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NASA institutes full-scale study of 3M™ Glass Bubbles for cryogenic insulation


The major problem was that of boil-off or loss of cryogen from the tank. At Kennedy Space Center, it was noted that Pad A experienced a loss of 300-350 gallons per day, while Pad B showed a loss greater than 800-900 gallons per day. NASA initiated a program to determine the cause of pad B boil-off being greater than pad A. Pad A and Pad B both housed identical 850,000 gallon tanks manufactured by CB&I. Through their studies, NASA determined that the compaction of the perlite used for insulation was a key factor in boil-off. One approach to address this issue was to replace the perlite with 3M™ Glass Bubbles K1. Other options considered included aerogels and multi-layer insulation (MLI).

Material Evaluation

NASA contracted with the engineering firms Sierra Lobo and TAI to investigate the bulk insulative, mechanical, compaction, and thermal cycling properties of 3M Glass Bubbles K1, aerogels, and MLI versus the current insulative material, perlite. Sierra Lobo subsequently contacted 3M requesting technical assistance on the properties and material handling for 3M glass bubbles.

As a bulk material, 3M glass bubbles K1 were directly compared to the performance of perlite. Results showed significant improvements in performance in both insulative capacity and mechanical properties. Based upon this improvement, NASA approved the retrofitting of a 50,000 gallon cryogenic tank at Stennis Space Center, Mississippi. This is the first large scale application to validate both insulative and mechanical performance data.

 Thermal Conductivity Comparison

Thermal performance of 3M™ Glass Bubbles shown to be 27% better for liquid nitrogen and 34% better for liquid hydrogen in 1000 liter demonstration tanks.
Source: NASA

Retrofitting the Cryogenic Tank

The team at Stennis purged the system of all cryogen, opened the tank and removed the perlite which had been in place for approximately 50 years. Surprisingly, most of the perlite was still free-flowing and was easily removed from the tank. Once the perlite was removed, the Stennis team inspected the annular space of the tank. Small amounts of residual perlite (hardened deposits) were removed and necessary maintenance on the support structure was completed. Ports located on the top surface on the sphere were set-up to accept three inch hose for transferring and venting the 3M glass bubbles. Additionally, vacuum gauges and inert gas purge valves were installed. Once completed, the cryogenic tank was ready to receive 3M glass bubbles.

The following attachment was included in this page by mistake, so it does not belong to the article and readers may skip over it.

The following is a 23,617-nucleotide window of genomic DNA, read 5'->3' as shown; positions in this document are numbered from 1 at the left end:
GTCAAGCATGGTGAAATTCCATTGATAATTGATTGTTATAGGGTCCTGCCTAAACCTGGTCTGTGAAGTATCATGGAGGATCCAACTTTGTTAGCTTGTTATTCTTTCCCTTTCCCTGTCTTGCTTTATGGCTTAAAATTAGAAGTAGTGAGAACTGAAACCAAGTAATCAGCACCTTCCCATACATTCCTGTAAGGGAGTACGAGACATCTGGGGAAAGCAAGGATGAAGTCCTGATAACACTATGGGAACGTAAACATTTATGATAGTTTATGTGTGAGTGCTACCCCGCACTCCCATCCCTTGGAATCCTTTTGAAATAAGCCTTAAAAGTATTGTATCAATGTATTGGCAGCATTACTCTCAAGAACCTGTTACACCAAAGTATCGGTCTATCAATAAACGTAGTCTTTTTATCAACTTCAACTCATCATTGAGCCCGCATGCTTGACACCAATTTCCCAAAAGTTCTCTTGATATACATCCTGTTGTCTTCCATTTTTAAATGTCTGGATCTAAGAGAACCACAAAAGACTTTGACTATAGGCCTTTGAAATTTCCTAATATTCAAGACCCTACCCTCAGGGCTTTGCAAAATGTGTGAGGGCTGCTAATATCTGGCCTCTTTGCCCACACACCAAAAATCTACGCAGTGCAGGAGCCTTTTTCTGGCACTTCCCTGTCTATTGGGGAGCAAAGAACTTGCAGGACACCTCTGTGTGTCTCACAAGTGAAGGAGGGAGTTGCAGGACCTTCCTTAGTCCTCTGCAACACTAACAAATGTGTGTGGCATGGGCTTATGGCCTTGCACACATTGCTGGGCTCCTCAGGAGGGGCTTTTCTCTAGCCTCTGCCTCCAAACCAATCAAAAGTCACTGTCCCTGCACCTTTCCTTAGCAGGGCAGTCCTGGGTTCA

Dust Collection System

3M designed a unique portable dust collection system specifically for this application. The equipment was supplied by Donaldson Company, Inc. of Minneapolis, Minnesota. This system was designed to collect and contain any airborne 3M glass bubbles that were conveyed during the loading and venting process. This equipment performed efficiently, collecting all airborne glass bubbles with no release to the surrounding environment. This portable system is available for all on-site cryogenic tank refurbishments.

 Unique portable dust collection system. 3M designed a unique portable dust collection system specifically for this application. The equipment was supplied by Donaldson Company, Inc. of Minneapolis, Minnesota.

Bulk Delivery and Installation

3M uses a bulk delivery system using PD (pressure differential) trailers designed specifically for 3M™ Glass Bubbles. The 2,600 cubic foot trailer holds approximately 9,000 pounds of 3M™ Glass Bubbles K1. A three inch static dissipative smooth bore hose and sweep 90 degree piping was specified for the conveying of the 3M glass bubbles. Based upon the annular space of the cryogenic tank at Stennis, it was determined that four trailer loads of glass bubbles would be required, totaling 33,100 pounds. Minimal pressure, 1.5 psi line pressure and 3.0 psi tank pressure were used in order to maximize the volume of glass bubbles going into the annular space and to minimize the volume of glass bubbles going to the dust collector. Each of the four trailer loads required between 1 and 1.5 hours to unload. The delivery was scheduled to receive and unload two trailers per day thus allowing the glass bubbles to settle overnight.

Topping Off and Completion

In order to ensure that the annular space was completely filled, large boxes of 3M glass bubbles K1 were conveyed using vacuum pulled on the annular space. A total of three large boxes (210 pounds each) were required to top off the tank. The Stennis team then welded the ports closed, thereby sealing the system. After the system was closed, vacuum was pulled to achieve 50 millitorr with a target of 10 millitorr. This process took several weeks. Once vacuum was achieved, cryogen was transferred into the tank and data and measurements were collected. Long term, it is the intention of the Stennis team to calculate boil-off rates, to use thermal cycling to study 3M glass bubble K1 compaction, and to use infrared thermography to locate and measure “hot spots”.

 Liquified Hydrogen Tank, Kennedy Space Center 50,000 gallon liquid hydrogen cryogenic tank being filled with 3M™ Glass Bubbles K1 from a pressure differential trailer.

To learn more contact our development team today.



 Liquified Hydrogen Tank, Kennedy Space Center
Liquified Hydrogen Tank, Kennedy Space Center
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